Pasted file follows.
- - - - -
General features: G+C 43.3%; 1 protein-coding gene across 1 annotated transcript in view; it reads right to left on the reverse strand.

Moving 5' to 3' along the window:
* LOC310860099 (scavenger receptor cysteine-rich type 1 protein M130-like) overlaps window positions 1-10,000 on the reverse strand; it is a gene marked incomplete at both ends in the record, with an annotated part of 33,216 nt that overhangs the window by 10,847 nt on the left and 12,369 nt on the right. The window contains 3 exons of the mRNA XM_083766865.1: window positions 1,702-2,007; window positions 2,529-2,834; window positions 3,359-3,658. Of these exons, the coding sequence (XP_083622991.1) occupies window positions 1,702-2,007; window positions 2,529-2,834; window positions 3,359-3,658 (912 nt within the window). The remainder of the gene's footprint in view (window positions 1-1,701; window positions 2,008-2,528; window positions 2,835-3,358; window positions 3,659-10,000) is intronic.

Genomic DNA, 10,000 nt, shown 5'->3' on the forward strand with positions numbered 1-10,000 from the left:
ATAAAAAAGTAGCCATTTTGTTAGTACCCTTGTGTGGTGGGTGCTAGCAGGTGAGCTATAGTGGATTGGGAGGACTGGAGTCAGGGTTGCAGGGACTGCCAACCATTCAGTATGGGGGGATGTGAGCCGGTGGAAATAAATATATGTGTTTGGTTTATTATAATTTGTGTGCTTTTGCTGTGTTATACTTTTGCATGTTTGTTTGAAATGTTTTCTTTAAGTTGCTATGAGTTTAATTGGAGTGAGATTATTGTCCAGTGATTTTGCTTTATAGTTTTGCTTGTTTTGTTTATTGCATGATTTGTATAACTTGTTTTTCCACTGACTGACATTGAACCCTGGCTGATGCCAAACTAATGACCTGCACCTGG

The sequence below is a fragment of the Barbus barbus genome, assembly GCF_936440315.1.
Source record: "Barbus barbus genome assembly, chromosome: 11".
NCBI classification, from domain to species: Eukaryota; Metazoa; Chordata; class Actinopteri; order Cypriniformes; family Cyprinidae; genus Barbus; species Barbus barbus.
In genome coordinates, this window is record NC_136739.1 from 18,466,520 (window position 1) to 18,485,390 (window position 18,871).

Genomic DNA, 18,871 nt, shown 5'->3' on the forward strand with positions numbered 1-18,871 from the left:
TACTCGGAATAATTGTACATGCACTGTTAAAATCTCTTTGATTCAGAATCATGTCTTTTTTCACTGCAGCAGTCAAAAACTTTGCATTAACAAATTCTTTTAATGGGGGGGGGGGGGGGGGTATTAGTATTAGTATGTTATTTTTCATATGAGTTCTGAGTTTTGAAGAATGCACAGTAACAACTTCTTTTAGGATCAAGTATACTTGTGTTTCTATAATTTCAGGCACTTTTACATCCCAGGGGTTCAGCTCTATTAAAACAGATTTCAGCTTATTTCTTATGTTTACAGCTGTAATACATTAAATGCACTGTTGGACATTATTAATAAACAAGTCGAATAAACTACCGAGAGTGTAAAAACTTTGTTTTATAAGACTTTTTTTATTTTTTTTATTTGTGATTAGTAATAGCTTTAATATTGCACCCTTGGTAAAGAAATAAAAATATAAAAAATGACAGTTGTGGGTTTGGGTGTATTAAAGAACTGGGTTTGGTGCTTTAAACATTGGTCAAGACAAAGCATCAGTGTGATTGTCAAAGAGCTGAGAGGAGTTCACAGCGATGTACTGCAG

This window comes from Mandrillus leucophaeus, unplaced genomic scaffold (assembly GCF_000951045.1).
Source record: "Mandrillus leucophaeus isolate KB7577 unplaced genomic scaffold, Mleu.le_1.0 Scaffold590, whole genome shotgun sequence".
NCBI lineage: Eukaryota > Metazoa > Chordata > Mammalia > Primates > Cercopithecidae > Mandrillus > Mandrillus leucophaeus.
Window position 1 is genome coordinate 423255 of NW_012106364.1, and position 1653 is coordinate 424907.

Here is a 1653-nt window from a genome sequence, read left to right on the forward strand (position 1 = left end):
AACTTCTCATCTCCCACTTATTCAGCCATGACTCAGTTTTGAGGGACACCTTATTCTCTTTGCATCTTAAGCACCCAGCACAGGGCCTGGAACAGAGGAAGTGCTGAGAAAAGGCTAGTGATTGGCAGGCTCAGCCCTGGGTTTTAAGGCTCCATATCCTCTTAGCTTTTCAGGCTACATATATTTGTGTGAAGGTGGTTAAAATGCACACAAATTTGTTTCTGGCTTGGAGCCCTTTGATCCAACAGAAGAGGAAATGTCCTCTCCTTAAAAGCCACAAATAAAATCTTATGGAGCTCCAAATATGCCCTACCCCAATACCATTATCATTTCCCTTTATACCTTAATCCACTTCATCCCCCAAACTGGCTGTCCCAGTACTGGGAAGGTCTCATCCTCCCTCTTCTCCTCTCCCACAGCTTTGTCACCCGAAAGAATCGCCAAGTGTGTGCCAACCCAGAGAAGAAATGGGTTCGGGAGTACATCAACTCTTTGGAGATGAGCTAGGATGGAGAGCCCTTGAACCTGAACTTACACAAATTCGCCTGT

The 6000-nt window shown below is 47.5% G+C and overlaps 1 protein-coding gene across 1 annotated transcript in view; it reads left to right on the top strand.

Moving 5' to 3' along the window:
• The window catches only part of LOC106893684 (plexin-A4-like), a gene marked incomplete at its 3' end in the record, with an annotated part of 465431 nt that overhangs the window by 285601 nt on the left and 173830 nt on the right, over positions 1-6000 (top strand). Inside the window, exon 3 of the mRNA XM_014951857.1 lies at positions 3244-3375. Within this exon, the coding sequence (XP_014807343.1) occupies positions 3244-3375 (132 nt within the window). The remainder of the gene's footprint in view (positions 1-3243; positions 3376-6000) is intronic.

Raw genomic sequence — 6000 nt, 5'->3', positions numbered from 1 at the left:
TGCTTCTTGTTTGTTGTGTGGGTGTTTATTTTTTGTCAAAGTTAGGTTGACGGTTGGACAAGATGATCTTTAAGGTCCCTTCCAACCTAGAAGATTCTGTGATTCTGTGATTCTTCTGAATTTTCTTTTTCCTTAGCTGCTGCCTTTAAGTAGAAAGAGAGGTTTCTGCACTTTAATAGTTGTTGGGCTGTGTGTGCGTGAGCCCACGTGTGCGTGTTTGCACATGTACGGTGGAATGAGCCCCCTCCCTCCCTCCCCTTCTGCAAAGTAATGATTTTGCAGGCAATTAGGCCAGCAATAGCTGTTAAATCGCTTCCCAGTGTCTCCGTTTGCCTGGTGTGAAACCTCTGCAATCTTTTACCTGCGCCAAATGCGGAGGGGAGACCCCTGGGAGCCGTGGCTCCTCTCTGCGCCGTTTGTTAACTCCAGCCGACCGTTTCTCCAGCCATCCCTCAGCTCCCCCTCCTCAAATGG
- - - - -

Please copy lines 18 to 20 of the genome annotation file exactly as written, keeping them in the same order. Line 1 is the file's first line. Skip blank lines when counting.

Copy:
The 6000-nt window shown below is 47.5% G+C and overlaps 1 protein-coding gene across 1 annotated transcript in view; it reads left to right on the top strand.

Moving 5' to 3' along the window:
• The window catches only part of LOC106893684 (plexin-A4-like), a gene marked incomplete at its 3' end in the record, with an annotated part of 465431 nt that overhangs the window by 285601 nt on the left and 173830 nt on the right, over positions 1-6000 (top strand). Inside the window, exon 3 of the mRNA XM_014951857.1 lies at positions 3244-3375. Within this exon, the coding sequence (XP_014807343.1) occupies positions 3244-3375 (132 nt within the window). The remainder of the gene's footprint in view (positions 1-3243; positions 3376-6000) is intronic.